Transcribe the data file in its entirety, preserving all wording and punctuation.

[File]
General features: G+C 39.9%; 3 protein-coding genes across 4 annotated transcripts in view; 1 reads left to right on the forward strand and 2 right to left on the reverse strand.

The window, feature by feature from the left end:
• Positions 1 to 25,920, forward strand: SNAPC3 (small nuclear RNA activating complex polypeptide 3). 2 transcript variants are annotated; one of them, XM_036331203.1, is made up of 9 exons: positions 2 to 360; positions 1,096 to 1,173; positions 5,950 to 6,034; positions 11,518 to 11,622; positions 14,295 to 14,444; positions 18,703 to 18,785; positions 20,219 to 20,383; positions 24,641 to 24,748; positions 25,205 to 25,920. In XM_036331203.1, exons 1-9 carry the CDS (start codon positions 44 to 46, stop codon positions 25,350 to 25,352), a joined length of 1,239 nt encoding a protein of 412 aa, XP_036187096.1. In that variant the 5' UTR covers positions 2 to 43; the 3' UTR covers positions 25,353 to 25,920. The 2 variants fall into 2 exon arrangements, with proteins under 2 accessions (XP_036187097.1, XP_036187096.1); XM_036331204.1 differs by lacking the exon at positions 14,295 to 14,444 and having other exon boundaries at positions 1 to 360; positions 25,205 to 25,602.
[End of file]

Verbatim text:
General features: G+C 39.9%; 3 protein-coding genes across 4 annotated transcripts in view; 1 reads left to right on the forward strand and 2 right to left on the reverse strand.

The window, feature by feature from the left end:
• Positions 1 to 25,920, forward strand: SNAPC3 (small nuclear RNA activating complex polypeptide 3). 2 transcript variants are annotated; one of them, XM_036331203.1, is made up of 9 exons: positions 2 to 360; positions 1,096 to 1,173; positions 5,950 to 6,034; positions 11,518 to 11,622; positions 14,295 to 14,444; positions 18,703 to 18,785; positions 20,219 to 20,383; positions 24,641 to 24,748; positions 25,205 to 25,920. In XM_036331203.1, exons 1-9 carry the CDS (start codon positions 44 to 46, stop codon positions 25,350 to 25,352), a joined length of 1,239 nt encoding a protein of 412 aa, XP_036187096.1. In that variant the 5' UTR covers positions 2 to 43; the 3' UTR covers positions 25,353 to 25,920. The 2 variants fall into 2 exon arrangements, with proteins under 2 accessions (XP_036187097.1, XP_036187096.1); XM_036331204.1 differs by lacking the exon at positions 14,295 to 14,444 and having other exon boundaries at positions 1 to 360; positions 25,205 to 25,602.